There are three things I should say before I start.
I was raised in Jackson, Mississippi. I lived there until I was 18.
I’ve never seen a person wearing a Klan robe in my life
I was in Minneapolis the first time a White boy said “nigga” in front of me.
I was on my way to a party with a group of new friends. He thought that I was “one of the cool ones,” so he said something to the effect of “let’s go, nigga” to the group; it was both White and Black folks, but I was the only Black person who didn’t really know them like that, so I told him we’d have to fight if he said it again. He laughed and everyone told me that’s just how he is when he’s drunk. I should also mention that I got pulled over a lot in Minneapolis. Like, a lot a lot. It was the most racist city I’ve ever lived in.
I say all of that to say that America likes to have a mascot for its racism: the toothless White hick with overalls and poor English. The Klan hood and robe. The incessant need to say “nigger,” “nigra,” or any derivative of the hateful word that hangs in the air by its neck. Those people exist, for sure. I saw more than enough of them across the South. But the archetype only exists to make the rest of the country feel innocent in its racialized violence and anti-Black complicity. It just makes White people sleep better at night knowing that at least they aren’t wearing white hoods and burning crosses.
But most racists don’t wear Klan costumes. Most look more like Proud Boys.
The Proud Boys, formed in 2016 by Vice co-founder Gavin McInnes, is essentially a modern-day Klan that graduated from vigilantism to a full-blown militia. The group has taken to the streets in body armor and military-grade weaponry, and has been linked to violence against Black Lives Matter protests across the country. The male-only clan showed up in Charlottesville in 2017. It was declared an extremist group by the FBI in 2018. And Donald Trump refuses to denounce them.
Anti-Blackness is waiting for us not just in the backwoods or under dumbass pointy white hoods, but in every corner of America.
At Tuesday’s presidential debate, he was asked directly to denounce White supremacy and he refused — instead telling the group to “stand down and stand by,” a phrase that was immediately plastered on every Proud Boys social media page as a rallying cry. The charge is simple: continue America’s long history of violence against Black people who try to vote.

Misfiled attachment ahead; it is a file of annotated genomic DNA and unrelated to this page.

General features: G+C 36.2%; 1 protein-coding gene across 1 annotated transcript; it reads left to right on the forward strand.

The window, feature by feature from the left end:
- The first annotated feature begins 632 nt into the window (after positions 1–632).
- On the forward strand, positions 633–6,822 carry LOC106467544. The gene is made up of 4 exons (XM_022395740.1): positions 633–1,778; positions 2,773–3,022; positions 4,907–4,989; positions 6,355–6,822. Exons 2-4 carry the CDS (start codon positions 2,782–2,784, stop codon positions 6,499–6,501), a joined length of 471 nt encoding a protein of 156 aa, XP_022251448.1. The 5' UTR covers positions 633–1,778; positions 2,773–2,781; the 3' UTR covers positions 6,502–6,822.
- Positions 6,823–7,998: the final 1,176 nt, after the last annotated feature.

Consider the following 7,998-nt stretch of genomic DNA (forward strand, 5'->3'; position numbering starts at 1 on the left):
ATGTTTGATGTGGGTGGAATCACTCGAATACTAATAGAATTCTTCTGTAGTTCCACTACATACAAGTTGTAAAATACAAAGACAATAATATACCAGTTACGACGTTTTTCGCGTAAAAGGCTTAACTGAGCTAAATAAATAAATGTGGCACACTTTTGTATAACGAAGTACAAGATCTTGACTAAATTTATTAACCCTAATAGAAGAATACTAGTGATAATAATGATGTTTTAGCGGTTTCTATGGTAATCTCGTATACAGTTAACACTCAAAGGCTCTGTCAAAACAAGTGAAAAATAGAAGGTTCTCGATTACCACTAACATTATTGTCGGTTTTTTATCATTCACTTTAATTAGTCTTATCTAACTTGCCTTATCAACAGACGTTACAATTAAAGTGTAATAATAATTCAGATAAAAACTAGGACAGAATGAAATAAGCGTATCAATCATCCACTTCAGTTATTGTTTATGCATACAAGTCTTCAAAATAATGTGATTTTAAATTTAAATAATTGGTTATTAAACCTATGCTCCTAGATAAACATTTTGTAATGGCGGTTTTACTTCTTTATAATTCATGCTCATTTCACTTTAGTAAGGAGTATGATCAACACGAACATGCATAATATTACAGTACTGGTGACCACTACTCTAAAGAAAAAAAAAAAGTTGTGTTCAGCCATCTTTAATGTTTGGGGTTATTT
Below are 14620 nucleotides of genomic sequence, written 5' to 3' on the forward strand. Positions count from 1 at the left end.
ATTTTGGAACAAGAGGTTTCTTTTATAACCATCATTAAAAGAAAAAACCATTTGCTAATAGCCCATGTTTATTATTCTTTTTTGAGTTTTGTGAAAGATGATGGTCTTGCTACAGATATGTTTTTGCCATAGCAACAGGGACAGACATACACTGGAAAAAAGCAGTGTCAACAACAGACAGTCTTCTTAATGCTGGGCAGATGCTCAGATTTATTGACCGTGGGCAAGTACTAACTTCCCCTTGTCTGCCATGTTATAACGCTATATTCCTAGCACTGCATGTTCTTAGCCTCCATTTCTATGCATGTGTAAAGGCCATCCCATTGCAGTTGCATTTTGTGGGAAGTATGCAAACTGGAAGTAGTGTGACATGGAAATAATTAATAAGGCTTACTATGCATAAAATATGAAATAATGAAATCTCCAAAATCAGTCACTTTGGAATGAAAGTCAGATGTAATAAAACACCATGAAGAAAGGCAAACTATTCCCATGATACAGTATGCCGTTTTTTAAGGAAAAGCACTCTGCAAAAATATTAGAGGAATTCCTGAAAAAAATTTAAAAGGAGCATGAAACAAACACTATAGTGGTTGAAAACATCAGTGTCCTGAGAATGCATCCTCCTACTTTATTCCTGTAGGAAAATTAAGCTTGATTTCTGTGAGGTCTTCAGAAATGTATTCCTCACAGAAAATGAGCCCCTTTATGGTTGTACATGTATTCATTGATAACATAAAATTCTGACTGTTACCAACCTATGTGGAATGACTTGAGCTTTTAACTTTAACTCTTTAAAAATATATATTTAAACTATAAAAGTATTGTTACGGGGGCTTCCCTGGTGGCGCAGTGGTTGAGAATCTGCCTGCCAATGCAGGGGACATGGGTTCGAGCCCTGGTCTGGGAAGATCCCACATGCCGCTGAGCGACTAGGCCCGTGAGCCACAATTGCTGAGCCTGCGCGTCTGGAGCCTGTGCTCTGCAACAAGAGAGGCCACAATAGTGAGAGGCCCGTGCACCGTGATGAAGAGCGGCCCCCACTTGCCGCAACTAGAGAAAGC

I’ve been writing a book about my dad’s time in the civil rights movement of the 1960s, and as I write these words, I’m on a part of the book that’s particularly focused on violence against Black folks in Mississippi who wanted to vote. Black people persisted and resisted in the face of murders; church and home bombings; the lynchings of Goodman, Chaney, and Schwerner; and government-sanctioned denials of food and shelter — all for any Black person who dared vote and dared get other Black people to vote.
And now the president of the United States is all but signing an executive order for these acts of violence to continue. Because of course he is. Asking Donald Trump to denounce White supremacy is like asking a hornet to denounce its nest. The hood isn’t necessary because the hood implies a need to hide, and that need doesn’t exist when the President is issuing rallying cries on national TV.
The Proud Boys are nothing new. Nor is the war on Black voters. It’s quite possible that, thanks to the urging of Donald Trump, these men will appear at our voting booths looking like a small country’s army, just as they’ve shown up wherever a group of Black folks gather to declare that our lives matter. It will be terrifying and lives will be in danger.
But these aren’t the only terrors that await us. Anti-Blackness is waiting for us not just in the backwoods or under dumbass pointy white hoods, but in every corner of America.
Trump is not an overall-clad, bucktoothed White man with a drawl. He’s a New Yorker. He’s also one of the most vile racists of our lifetime. Looking at Donald Trump should be a reminder that there is not one way a racist should look. The Proud Boys, when they’re not looking like Call of Duty cosplayers, sport khakis and collared shirts. They work in Wall Street, on farms, in gas stations, at Target. They’re teachers, lawyers, doctors, jobless, mechanics, thieves, and parents. They have Black friends and wives and sons and daughters. They smile at us, help us change our tires and like our Facebook posts about our kids. They wave to us when we walk outside to grab our newspapers, and they kneel on George Floyd’s neck. The only consistent costume is skin color and a heart filled with hate. And those uniforms don’t come off.